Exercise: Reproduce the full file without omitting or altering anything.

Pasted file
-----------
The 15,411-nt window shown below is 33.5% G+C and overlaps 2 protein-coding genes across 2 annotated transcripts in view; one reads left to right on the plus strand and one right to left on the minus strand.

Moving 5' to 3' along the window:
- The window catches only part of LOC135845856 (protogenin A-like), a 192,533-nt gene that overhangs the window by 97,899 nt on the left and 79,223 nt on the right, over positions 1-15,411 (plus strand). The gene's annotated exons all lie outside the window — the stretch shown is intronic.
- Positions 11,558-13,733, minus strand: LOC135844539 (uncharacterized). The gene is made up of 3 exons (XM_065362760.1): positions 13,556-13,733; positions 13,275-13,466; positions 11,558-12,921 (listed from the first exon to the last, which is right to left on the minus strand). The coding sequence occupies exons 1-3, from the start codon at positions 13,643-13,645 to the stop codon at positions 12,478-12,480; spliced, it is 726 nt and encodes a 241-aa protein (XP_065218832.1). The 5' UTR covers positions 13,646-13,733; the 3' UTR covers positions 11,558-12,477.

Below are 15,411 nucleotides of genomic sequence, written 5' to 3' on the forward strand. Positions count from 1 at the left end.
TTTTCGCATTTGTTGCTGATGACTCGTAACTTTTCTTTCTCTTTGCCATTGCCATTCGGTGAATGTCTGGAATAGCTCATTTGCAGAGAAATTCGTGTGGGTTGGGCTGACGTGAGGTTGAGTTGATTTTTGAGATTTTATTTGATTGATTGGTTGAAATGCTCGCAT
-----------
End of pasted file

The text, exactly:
The 15,411-nt window shown below is 33.5% G+C and overlaps 2 protein-coding genes across 2 annotated transcripts in view; one reads left to right on the plus strand and one right to left on the minus strand.

Moving 5' to 3' along the window:
- The window catches only part of LOC135845856 (protogenin A-like), a 192,533-nt gene that overhangs the window by 97,899 nt on the left and 79,223 nt on the right, over positions 1-15,411 (plus strand). The gene's annotated exons all lie outside the window — the stretch shown is intronic.
- Positions 11,558-13,733, minus strand: LOC135844539 (uncharacterized). The gene is made up of 3 exons (XM_065362760.1): positions 13,556-13,733; positions 13,275-13,466; positions 11,558-12,921 (listed from the first exon to the last, which is right to left on the minus strand). The coding sequence occupies exons 1-3, from the start codon at positions 13,643-13,645 to the stop codon at positions 12,478-12,480; spliced, it is 726 nt and encodes a 241-aa protein (XP_065218832.1). The 5' UTR covers positions 13,646-13,733; the 3' UTR covers positions 11,558-12,477.

Below are 15,411 nucleotides of genomic sequence, written 5' to 3' on the forward strand. Positions count from 1 at the left end.
TTTTCGCATTTGTTGCTGATGACTCGTAACTTTTCTTTCTCTTTGCCATTGCCATTCGGTGAATGTCTGGAATAGCTCATTTGCAGAGAAATTCGTGTGGGTTGGGCTGACGTGAGGTTGAGTTGATTTTTGAGATTTTATTTGATTGATTGGTTGAAATGCTCGCAT